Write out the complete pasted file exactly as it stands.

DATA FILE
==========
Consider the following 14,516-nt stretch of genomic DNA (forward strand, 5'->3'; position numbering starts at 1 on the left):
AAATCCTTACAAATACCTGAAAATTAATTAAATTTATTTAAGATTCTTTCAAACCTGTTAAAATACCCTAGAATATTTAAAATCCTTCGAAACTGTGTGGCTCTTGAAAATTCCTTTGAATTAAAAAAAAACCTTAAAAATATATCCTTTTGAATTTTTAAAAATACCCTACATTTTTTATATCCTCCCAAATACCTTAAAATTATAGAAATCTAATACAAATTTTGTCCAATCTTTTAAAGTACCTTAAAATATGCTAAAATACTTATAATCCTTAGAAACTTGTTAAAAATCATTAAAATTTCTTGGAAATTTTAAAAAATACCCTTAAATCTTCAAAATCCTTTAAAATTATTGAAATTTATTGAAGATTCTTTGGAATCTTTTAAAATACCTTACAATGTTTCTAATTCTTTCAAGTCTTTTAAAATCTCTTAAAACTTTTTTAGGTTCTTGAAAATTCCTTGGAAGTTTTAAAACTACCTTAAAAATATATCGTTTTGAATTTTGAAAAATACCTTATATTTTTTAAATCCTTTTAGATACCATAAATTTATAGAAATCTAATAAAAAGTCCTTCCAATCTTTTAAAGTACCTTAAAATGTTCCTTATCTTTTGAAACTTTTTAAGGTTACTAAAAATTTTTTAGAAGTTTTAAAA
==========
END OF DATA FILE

Consider the following 14,516-nt stretch of genomic DNA (forward strand, 5'->3'; position numbering starts at 1 on the left):
AAATCCTTACAAATACCTGAAAATTAATTAAATTTATTTAAGATTCTTTCAAACCTGTTAAAATACCCTAGAATATTTAAAATCCTTCGAAACTGTGTGGCTCTTGAAAATTCCTTTGAATTAAAAAAAAACCTTAAAAATATATCCTTTTGAATTTTTAAAAATACCCTACATTTTTTATATCCTCCCAAATACCTTAAAATTATAGAAATCTAATACAAATTTTGTCCAATCTTTTAAAGTACCTTAAAATATGCTAAAATACTTATAATCCTTAGAAACTTGTTAAAAATCATTAAAATTTCTTGGAAATTTTAAAAAATACCCTTAAATCTTCAAAATCCTTTAAAATTATTGAAATTTATTGAAGATTCTTTGGAATCTTTTAAAATACCTTACAATGTTTCTAATTCTTTCAAGTCTTTTAAAATCTCTTAAAACTTTTTTAGGTTCTTGAAAATTCCTTGGAAGTTTTAAAACTACCTTAAAAATATATCGTTTTGAATTTTGAAAAATACCTTATATTTTTTAAATCCTTTTAGATACCATAAATTTATAGAAATCTAATAAAAAGTCCTTCCAATCTTTTAAAGTACCTTAAAATGTTCCTTATCTTTTGAAACTTTTTAAGGTTACTAAAAATTTTTTAGAAGTTTTAAAA